Levi’s has responded to backlash after announcing it will begin using artificial intelligence to generate models of more diverse body types and skin tones to increase representation of its product models.
The denim company said in a press release last week that its partnership with Lalaland.ai – which specialises in AI-generated fashion models – will begin to “supplement human models” later this year in an effort to “create a more inclusive, personal and sustainable shopping experience for fashion brands, retailers and customers”.
However, many critics wondered why Levi’s wouldn’t simply hire real models, rather than generate fake ones to promote diversity, calling the decision “lazy”, “problematic”, and “racist”.
In a new statement on 28 March, Levi’s said its decision to use AI-generated models was not a “means to advance diversity” or a “substitute for the real action that must be taken to deliver on our diversity, equity and inclusion goals” following the backlash.
Levi’s said: “We are not scaling back our plans for live photo shoots, the use of live models, or our commitment to working with diverse models. Authentic storytelling has always been part of how we’ve connected with our fans, and human models and collaborators are core to that experience.
“The Lalaland.ai partnership may deliver some business efficiencies that provide consumers with a better sense of what a given product looks like but should not have been conflated with the company’s diversity, equity and inclusion commitment or strategy.”
Levi’s global head of digital and emerging technology strategy Dr Amy Gershkoff Bolles also reassured that the company does “not see AI-generated models as a sole solution” to increase diversity, equity and inclusion among its product models. However, Levi’s maintained that the new technology will enable customers to see more models that look like themselves, “creating a more personal and inclusive shopping experience”.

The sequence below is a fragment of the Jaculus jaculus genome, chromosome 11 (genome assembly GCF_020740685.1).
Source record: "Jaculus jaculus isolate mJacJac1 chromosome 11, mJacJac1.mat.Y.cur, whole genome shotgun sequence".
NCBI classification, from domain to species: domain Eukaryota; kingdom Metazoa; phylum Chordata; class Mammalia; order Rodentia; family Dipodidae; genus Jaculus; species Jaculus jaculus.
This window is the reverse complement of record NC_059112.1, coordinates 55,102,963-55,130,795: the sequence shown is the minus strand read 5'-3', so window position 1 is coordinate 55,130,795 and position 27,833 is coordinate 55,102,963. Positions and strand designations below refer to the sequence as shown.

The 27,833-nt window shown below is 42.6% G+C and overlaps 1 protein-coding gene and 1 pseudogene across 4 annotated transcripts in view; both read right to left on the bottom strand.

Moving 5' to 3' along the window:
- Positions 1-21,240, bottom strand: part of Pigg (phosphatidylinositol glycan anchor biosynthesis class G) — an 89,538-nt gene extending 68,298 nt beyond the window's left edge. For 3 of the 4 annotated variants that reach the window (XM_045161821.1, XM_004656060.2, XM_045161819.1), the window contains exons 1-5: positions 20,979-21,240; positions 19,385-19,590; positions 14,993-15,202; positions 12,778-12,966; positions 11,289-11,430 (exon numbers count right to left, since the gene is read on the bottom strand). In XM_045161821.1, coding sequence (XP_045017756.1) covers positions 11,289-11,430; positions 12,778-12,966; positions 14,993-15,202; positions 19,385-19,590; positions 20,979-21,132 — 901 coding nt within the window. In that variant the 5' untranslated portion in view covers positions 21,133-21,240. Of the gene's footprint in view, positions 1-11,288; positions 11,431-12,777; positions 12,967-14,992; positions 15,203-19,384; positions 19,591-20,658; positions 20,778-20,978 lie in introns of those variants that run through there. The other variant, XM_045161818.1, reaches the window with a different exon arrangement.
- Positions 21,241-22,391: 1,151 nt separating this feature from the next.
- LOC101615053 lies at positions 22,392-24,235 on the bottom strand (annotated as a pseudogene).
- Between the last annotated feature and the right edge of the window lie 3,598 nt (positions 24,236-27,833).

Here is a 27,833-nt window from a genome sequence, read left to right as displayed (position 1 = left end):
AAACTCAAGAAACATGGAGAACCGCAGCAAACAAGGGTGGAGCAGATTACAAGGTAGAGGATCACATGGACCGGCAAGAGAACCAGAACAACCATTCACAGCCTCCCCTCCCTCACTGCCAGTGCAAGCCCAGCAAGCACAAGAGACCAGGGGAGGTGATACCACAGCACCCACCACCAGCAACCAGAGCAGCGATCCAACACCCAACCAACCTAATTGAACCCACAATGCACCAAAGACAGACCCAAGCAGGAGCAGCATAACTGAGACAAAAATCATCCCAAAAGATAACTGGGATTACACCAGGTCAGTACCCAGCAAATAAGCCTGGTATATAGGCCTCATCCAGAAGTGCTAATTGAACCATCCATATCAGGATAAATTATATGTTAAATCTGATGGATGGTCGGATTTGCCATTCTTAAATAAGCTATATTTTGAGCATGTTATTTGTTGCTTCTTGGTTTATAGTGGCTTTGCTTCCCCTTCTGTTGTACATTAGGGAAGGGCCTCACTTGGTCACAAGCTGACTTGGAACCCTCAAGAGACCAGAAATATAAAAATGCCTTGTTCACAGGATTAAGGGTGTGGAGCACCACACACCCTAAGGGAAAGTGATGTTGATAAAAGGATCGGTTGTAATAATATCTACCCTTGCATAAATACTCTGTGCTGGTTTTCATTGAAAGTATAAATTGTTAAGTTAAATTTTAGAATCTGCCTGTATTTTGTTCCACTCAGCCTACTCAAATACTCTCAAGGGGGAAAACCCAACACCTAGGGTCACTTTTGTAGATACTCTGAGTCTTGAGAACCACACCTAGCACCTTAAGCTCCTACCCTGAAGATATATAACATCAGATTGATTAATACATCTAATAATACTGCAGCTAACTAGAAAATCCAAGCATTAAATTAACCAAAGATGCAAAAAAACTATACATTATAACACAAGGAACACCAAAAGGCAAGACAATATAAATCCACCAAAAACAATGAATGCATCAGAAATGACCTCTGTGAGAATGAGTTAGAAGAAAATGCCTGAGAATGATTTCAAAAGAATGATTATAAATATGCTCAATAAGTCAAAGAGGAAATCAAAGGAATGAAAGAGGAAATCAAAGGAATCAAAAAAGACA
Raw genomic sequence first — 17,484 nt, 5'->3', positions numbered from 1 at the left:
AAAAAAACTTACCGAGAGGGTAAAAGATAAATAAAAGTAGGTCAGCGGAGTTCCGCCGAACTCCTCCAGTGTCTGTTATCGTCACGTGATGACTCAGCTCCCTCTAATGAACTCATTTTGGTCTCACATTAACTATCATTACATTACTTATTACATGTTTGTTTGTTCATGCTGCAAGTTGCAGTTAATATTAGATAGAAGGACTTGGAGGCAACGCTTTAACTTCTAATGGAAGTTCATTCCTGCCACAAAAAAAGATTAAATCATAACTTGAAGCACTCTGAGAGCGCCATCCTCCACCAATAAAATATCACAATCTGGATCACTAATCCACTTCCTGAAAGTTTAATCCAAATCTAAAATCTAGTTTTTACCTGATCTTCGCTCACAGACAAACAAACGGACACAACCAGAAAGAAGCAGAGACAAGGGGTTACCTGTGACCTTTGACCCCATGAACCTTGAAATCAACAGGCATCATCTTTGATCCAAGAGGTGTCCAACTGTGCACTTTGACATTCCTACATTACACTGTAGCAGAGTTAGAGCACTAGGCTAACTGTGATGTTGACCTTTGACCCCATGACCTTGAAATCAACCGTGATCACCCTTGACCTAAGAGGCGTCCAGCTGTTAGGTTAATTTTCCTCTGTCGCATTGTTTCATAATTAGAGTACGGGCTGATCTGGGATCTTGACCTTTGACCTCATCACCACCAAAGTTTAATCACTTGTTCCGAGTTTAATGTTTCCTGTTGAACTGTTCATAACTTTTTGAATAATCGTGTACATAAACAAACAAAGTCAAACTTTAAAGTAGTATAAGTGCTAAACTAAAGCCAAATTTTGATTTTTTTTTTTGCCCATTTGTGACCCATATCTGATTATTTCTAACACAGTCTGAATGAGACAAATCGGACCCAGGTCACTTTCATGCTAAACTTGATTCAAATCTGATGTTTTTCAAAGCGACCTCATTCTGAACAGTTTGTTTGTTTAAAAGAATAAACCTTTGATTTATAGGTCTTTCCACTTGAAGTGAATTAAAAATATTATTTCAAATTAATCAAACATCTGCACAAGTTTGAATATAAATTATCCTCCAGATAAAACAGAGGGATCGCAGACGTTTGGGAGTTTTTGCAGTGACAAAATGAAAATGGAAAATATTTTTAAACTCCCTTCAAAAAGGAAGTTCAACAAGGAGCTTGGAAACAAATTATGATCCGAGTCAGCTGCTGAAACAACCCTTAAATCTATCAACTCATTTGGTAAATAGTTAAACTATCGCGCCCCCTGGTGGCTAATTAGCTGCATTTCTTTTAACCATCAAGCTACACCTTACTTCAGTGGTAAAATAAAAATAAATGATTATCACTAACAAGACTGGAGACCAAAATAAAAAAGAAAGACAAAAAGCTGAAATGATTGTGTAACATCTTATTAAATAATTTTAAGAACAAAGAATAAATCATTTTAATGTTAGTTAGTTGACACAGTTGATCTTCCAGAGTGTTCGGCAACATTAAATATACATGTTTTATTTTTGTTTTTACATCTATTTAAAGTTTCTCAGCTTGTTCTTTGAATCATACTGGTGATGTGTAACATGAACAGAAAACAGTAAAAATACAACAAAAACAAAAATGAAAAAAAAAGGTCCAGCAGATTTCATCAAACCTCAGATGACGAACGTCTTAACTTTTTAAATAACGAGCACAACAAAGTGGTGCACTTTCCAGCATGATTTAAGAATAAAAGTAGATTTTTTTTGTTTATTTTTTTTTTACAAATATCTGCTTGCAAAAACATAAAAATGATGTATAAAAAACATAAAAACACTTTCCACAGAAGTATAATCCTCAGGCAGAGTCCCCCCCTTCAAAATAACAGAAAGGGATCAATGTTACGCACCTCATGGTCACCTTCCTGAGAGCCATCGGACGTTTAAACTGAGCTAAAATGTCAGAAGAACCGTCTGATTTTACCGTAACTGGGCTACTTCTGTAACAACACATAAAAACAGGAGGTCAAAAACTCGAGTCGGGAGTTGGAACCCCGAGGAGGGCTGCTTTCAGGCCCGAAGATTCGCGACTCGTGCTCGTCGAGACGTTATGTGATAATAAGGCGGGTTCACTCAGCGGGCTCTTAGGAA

Taking to social media, one critic said Levi’s partnership with AI-technology to generate “fake non-white people” instead of paying “real non-white models” for their work “deprives people of opportunities” and “helps companies perpetuate racism”.
“There are hundreds, THOUSANDS of diverse models out there who can model for your brand,” said someone else. “@LEVIS this is lazy and not the answer to being and understanding the importance of diversity in your campaigns.”
“This is soo damn problematic and not the answer,” another wrote.
Others warned that using AI technology to generate BIPOC models could be seen as a form of digital Blackface – when non-Black people co-opt the images or voices of Black individuals or imagery to convey emotions or express comic relief.
Lalaland.ai, an Amsterdam-based company founded in 2019, says on its website that it aims to “diversify the fashion industry and challenge the status quo when it comes to inclusivity, sustainability and innovation”. They have also worked with Calvin Klein and Tommy Hilfiger. According to Business Insider, Lalaland.ai is a Black-owned AI company.
Levi’s is not the first company to begin the move towards artificial intelligence technology in its branding and marketing. Earlier this month, Coca-Cola used tools such as GPT-4 and Dall-E to generate original artwork based on text for its next ad campaign. Mattel has begun using AI technology to come up with new ideas for its Hot Wheels toy cars, while used car reseller CarMax recently partnered with AI company UVeye to assess used vehicles and generate condition reports of cars that are sold at auctions.
The Independent has contacted Levi Strauss & Co and Lalaland.ai for comment.